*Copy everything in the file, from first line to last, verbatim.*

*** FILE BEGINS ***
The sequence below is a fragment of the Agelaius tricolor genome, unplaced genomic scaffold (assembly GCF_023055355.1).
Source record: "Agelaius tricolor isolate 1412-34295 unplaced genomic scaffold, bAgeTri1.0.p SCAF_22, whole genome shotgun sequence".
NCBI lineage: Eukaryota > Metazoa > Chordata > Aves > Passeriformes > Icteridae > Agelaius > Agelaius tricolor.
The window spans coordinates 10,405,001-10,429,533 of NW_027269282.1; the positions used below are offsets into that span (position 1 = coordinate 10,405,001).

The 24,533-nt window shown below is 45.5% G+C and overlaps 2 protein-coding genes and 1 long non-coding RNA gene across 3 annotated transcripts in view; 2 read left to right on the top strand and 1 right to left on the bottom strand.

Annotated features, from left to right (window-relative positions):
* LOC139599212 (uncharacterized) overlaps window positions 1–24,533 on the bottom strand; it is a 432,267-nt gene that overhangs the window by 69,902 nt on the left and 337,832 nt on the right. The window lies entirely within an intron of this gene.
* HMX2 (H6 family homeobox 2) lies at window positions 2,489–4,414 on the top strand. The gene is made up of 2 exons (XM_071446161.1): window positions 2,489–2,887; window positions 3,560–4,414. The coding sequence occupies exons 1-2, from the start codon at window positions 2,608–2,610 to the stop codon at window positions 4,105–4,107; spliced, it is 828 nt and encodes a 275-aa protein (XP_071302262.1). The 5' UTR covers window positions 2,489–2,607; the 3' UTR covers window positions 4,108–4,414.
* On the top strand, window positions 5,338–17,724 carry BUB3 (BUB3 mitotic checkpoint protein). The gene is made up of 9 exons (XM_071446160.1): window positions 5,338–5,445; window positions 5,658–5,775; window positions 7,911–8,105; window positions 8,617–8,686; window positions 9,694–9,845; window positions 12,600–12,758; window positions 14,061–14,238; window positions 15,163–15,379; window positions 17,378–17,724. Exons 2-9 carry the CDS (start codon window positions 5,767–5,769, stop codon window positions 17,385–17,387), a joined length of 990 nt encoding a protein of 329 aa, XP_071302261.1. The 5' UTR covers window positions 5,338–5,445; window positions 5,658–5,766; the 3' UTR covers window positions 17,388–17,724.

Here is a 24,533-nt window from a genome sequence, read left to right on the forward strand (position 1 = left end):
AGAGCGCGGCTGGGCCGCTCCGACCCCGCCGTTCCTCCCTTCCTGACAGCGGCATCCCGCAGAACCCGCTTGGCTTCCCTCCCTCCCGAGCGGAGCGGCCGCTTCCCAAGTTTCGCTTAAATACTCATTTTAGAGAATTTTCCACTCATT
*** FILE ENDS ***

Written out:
The sequence below is a fragment of the Agelaius tricolor genome, unplaced genomic scaffold (assembly GCF_023055355.1).
Source record: "Agelaius tricolor isolate 1412-34295 unplaced genomic scaffold, bAgeTri1.0.p SCAF_22, whole genome shotgun sequence".
NCBI lineage: Eukaryota > Metazoa > Chordata > Aves > Passeriformes > Icteridae > Agelaius > Agelaius tricolor.
The window spans coordinates 10,405,001-10,429,533 of NW_027269282.1; the positions used below are offsets into that span (position 1 = coordinate 10,405,001).

The 24,533-nt window shown below is 45.5% G+C and overlaps 2 protein-coding genes and 1 long non-coding RNA gene across 3 annotated transcripts in view; 2 read left to right on the top strand and 1 right to left on the bottom strand.

Annotated features, from left to right (window-relative positions):
* LOC139599212 (uncharacterized) overlaps window positions 1–24,533 on the bottom strand; it is a 432,267-nt gene that overhangs the window by 69,902 nt on the left and 337,832 nt on the right. The window lies entirely within an intron of this gene.
* HMX2 (H6 family homeobox 2) lies at window positions 2,489–4,414 on the top strand. The gene is made up of 2 exons (XM_071446161.1): window positions 2,489–2,887; window positions 3,560–4,414. The coding sequence occupies exons 1-2, from the start codon at window positions 2,608–2,610 to the stop codon at window positions 4,105–4,107; spliced, it is 828 nt and encodes a 275-aa protein (XP_071302262.1). The 5' UTR covers window positions 2,489–2,607; the 3' UTR covers window positions 4,108–4,414.
* On the top strand, window positions 5,338–17,724 carry BUB3 (BUB3 mitotic checkpoint protein). The gene is made up of 9 exons (XM_071446160.1): window positions 5,338–5,445; window positions 5,658–5,775; window positions 7,911–8,105; window positions 8,617–8,686; window positions 9,694–9,845; window positions 12,600–12,758; window positions 14,061–14,238; window positions 15,163–15,379; window positions 17,378–17,724. Exons 2-9 carry the CDS (start codon window positions 5,767–5,769, stop codon window positions 17,385–17,387), a joined length of 990 nt encoding a protein of 329 aa, XP_071302261.1. The 5' UTR covers window positions 5,338–5,445; window positions 5,658–5,766; the 3' UTR covers window positions 17,388–17,724.

Here is a 24,533-nt window from a genome sequence, read left to right on the forward strand (position 1 = left end):
AGAGCGCGGCTGGGCCGCTCCGACCCCGCCGTTCCTCCCTTCCTGACAGCGGCATCCCGCAGAACCCGCTTGGCTTCCCTCCCTCCCGAGCGGAGCGGCCGCTTCCCAAGTTTCGCTTAAATACTCATTTTAGAGAATTTTCCACTCATT